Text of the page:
design patents : CAFC Alert

A Pencil Copying A Pencil Copying A Pencil: Patented Design Intentionally Resembling A No. 2 Pencil Not Infringed by Copycat

| June 3, 2020

Lanard Toys Limited v. Dolgencorp LLC

May 14, 2020

Before Lourie, Mayer, and Wallach (Opinion by Lourie)


Where a design patent claims an ornamental design that intentionally resembles a common object having a well-known appearance and well-known functional features, such as a No. 2 pencil, the smaller differences in the design take on greater significance in determining not only the scope, but also infringement, of the design patent. The theory of infringement of a design patent cannot be based solely on design elements that are already known in the prior art or that are functional.


Lanard Toys Limited (“Lanard”) is perhaps better known for its long-lasting, massively produced lines of The Corps! action figures, which were marketed as the more affordable alternatives to the G.I. Joe action figures.

But (unfortunately) these action figures are not the toy at issue in Lanard’s dispute with Ja-Ru, Inc. (“Ja-Ru”), a fellow toymaker; Dolgencorp LLC, a distributor; and Toy “R” Us-Delaware, Inc., a toy retailer. 

Rather, the toy at issue is a chalk holder in the shape of an oversized, No. 2 pencil that can hold pieces of colored chalk for children to draw on sidewalks.

From 2011 to 2014, Dolgencorp distributed, and Toys “R” Us sold, Lanard’s “chalk pencils”. Then, in 2013, Ja-Ru began marketing its own chalk holder. Ja-Ru admitted during litigation that they had used Lanard’s chalk pencil as a reference for designing and developing their product. Beginning with the 2014 toy season, Dolgencorp and Toys “R” Us stopped ordering Lanard’s chalk pencils, and began offering Ja-Ru’s product instead.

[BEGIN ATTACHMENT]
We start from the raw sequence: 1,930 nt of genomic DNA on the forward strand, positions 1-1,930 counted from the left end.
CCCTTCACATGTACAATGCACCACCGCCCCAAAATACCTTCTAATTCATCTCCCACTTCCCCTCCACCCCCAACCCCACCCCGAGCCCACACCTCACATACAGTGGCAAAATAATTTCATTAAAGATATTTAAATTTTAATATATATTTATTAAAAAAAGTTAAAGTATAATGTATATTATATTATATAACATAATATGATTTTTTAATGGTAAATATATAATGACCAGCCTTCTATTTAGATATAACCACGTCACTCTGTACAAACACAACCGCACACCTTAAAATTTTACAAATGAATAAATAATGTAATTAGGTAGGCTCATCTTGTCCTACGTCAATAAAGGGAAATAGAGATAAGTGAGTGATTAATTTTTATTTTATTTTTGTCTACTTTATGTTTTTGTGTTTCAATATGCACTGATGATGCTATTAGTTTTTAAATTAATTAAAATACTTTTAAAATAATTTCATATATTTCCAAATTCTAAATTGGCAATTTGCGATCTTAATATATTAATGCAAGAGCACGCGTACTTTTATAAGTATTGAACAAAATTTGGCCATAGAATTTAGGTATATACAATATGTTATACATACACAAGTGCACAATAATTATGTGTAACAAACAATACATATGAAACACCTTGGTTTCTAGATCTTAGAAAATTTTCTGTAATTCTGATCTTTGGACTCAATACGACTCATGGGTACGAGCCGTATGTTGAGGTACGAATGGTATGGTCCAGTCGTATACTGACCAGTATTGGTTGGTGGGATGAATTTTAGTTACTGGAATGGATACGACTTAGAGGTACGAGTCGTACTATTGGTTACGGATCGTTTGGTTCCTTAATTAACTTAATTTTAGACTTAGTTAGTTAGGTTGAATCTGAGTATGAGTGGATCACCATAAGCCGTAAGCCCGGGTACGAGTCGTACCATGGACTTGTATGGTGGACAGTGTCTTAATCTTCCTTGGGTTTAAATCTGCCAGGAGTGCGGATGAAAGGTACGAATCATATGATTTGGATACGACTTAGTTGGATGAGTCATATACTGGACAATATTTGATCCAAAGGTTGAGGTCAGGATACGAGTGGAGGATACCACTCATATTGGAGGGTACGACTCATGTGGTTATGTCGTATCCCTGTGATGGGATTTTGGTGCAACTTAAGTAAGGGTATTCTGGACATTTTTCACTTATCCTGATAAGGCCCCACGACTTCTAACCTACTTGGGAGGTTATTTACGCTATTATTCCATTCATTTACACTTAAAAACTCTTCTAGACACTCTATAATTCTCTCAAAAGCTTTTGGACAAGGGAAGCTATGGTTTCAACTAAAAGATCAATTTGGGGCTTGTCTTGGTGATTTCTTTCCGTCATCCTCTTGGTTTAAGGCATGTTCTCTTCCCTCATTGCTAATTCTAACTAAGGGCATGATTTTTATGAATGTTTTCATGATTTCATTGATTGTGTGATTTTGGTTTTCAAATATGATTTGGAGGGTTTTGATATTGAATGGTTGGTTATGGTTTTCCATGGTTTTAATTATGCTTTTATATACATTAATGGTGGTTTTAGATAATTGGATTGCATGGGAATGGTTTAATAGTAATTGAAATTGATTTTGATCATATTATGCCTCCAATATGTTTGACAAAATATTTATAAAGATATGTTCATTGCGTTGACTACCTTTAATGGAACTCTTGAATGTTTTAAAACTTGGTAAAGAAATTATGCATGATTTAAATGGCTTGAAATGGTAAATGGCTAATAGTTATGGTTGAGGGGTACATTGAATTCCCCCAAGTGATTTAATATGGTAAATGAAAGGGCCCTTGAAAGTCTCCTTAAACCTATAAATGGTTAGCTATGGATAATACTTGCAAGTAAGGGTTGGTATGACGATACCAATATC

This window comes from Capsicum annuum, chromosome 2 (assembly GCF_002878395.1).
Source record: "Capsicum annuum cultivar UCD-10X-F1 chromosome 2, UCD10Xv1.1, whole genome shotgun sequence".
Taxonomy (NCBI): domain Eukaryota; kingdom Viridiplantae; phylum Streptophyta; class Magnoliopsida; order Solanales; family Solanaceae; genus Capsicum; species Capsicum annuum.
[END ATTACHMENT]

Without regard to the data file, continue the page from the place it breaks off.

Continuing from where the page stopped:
Lanard owns U.S. Design Patent No. D671,167 (“D167 patent”), titled “chalk holder” and claims the “ornamental design for a chalk holder”.

Reproduced below (from left to right) are representative Figure 1 from the D167 patent, Lanard’s chalk pencil, and Ja-Ru’s chalk pencil:

Lanard sued Ja-Ru, Dolgencorp, and Toys “R” Us for design patent infringement.[1] When the parties cross-moved for summary judgment on the question of infringement, the district court sided with Ja-Ru, granting summary judgment that Ja-Ru’s product did not infringe Lanard’s D167 patent. Lanard appealed.

On appeal, Lanard challenges the district court’s claim construction, asserting that the district court erroneously eliminated design elements from the scope of the D167 patent. Second, Lanard challenged the district court’s infringement analysis as failing to comport with the “ordinary observer” test.

The Federal Circuit rejected both of Lanard’s challenges, and adopted the district court’s determinations basically without modification on every one of Lanard’s contentions

Claim construction

Design patents “typically are claimed as shown in drawings”.[2] Functional characteristics in a design may limit the scope of protection, as “the scope of the claim must be construed in order to identify the non-functional aspects of the design as shown in the patent.”[3]

Further, the construction of a design patent involves identifying “various features of the claimed design as they relate to the accused design and the prior art.”[4] Prior art may be especially important in revealing the functionally necessary design elements, where “[e]very piece of prior art identified by the parties that incorporates similar elements configures them in the exact same way.”[5] Those elements represent the “broader general design concepts” that are excluded from design patent protection.

Here, Lanard argues that the district court improperly eliminated elements of the claimed designed based on functionality or lack of novelty.

The Federal Circuit, to the contrary, finds no fault with the district court’s claim construction, going so far as to note approvingly that the district court “followed our claim construction directives to a tee.”